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Revista médica de Chile

Print version ISSN 0034-9887

Abstract

NAZZAL, Carolina et al. Effect of educational level on the prognosis of acute myocardial infarction. Rev. méd. Chile [online]. 2015, vol.143, n.7, pp.825-833. ISSN 0034-9887.  http://dx.doi.org/10.4067/S0034-98872015000700001.

Background: Socioeconomic status is associated with cardiovascular mortality. Aim: To evaluate the effect of educational level, on the prognosis of patients with acute myocardial infarction in Chile. Material and Methods: Cohort study of 3,636 patients aged 63.1 ± 13.2 years, 27% women, hospitalized in 16 centers participating in the Chilean Myocardial Infarction Registry (GEMI) between 2009 and 2012. Vital status was obtained from the National Mortality Database. Patients were divided, according to educational level, in four groups, namely none (no formal education), basic (< 8 years), secondary (8-12 years) and tertiary (> 12 years). Crude and adjusted (age, sex, cardiovascular risk factors and treatments) hazard ratios (HR) were estimated using Cox regression models. Results: The distribution by educational level was 3.2% none, 31.8% basic, 43.0% secondary and 22.0% tertiary. During a median follow-up period of 22 months (interquartile range 11-37 years), 631 patients died (17.3%), of whom 198 died during hospitalization (5.5%). The 30 day case-fatality rate according to educational level was 3.4% in tertiary, 4.7% in secondary, 11.9% in basic, 19.1% in none (p < 0.0001). Among patients surviving the first 30 days, the case-fatality rate was 4.4%, 8.6%, 14.6% and 27.0%, respectively (p < 0.0001). The increased risk of death for groups with lower education compared with individuals with tertiary education, persisted in the multivariate analysis with a hazard ratio for secondary education 1.58 (95% confidence intervals (CI), 1.18-2.10); for basic education 1.90 (95% CI, 1.41-2.47) and for none 3.50 (95% CI, 2.35-5.21). Conclusions: A lower educational level was associated with a worse prognosis in patients with myocardial infarction, even after controlling for potential confounding factors.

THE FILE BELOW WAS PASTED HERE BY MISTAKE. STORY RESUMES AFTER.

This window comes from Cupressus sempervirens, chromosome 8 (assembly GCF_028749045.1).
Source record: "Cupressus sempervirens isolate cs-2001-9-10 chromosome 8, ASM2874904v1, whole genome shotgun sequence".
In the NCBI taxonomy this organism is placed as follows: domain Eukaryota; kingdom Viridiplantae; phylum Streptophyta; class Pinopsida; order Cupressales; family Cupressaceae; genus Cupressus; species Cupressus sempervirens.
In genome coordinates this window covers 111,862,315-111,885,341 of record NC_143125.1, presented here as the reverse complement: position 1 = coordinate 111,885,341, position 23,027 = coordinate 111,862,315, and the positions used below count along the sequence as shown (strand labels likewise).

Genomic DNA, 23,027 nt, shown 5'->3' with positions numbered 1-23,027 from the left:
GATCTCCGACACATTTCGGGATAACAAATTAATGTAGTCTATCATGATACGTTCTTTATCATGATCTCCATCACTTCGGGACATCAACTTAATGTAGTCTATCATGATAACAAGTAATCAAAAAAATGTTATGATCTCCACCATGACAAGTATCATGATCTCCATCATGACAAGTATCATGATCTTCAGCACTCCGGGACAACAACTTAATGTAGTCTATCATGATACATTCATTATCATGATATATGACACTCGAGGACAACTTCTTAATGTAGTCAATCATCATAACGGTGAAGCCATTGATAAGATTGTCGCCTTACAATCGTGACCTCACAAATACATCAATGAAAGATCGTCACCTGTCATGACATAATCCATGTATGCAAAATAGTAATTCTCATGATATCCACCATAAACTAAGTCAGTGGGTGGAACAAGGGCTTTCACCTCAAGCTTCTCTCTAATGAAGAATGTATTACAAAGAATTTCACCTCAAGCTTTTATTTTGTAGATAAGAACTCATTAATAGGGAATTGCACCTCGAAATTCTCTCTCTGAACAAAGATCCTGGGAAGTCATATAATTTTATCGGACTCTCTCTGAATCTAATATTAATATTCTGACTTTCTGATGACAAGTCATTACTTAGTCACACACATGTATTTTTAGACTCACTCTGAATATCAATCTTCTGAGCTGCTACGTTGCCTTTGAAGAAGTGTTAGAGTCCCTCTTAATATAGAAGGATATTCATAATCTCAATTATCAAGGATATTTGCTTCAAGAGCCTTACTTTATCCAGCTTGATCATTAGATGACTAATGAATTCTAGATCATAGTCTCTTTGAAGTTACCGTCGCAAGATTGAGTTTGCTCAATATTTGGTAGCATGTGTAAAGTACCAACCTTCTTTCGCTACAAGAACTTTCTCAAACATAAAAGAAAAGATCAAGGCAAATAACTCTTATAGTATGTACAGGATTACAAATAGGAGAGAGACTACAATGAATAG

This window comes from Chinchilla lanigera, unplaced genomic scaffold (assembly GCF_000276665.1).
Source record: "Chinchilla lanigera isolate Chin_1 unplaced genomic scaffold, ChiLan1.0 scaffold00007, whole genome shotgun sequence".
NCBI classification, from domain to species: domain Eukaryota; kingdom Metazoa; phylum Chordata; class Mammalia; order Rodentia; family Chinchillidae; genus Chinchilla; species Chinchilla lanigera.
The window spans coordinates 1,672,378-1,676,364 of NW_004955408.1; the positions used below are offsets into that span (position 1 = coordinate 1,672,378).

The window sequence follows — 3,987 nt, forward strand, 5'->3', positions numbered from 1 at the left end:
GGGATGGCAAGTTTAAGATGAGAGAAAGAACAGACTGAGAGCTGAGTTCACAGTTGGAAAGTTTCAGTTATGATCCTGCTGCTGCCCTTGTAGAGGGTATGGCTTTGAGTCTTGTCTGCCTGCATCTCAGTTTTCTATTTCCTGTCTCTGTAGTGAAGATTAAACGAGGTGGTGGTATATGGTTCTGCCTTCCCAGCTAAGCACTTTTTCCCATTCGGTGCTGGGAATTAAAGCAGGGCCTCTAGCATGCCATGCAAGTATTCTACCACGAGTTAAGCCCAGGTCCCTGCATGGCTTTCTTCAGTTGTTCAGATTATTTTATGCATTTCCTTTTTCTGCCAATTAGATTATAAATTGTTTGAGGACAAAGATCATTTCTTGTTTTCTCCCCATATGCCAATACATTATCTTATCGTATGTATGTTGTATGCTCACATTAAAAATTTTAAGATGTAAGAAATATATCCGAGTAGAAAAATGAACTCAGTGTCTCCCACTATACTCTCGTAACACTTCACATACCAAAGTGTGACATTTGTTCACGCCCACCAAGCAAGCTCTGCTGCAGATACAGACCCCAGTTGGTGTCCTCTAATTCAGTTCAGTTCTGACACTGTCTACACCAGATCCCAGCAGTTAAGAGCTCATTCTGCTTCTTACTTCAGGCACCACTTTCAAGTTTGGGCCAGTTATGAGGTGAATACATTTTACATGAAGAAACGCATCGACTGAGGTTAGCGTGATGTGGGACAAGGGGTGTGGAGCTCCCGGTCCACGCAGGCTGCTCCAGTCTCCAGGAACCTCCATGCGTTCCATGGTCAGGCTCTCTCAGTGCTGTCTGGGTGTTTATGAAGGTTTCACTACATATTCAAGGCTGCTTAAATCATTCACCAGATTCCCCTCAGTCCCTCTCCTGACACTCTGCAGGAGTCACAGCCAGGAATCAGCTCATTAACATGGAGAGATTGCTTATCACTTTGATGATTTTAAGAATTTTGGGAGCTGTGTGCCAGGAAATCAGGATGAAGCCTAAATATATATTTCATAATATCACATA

Keywords : Acute myocardial infarction; Educational status; Latin America; Social class; Survival.

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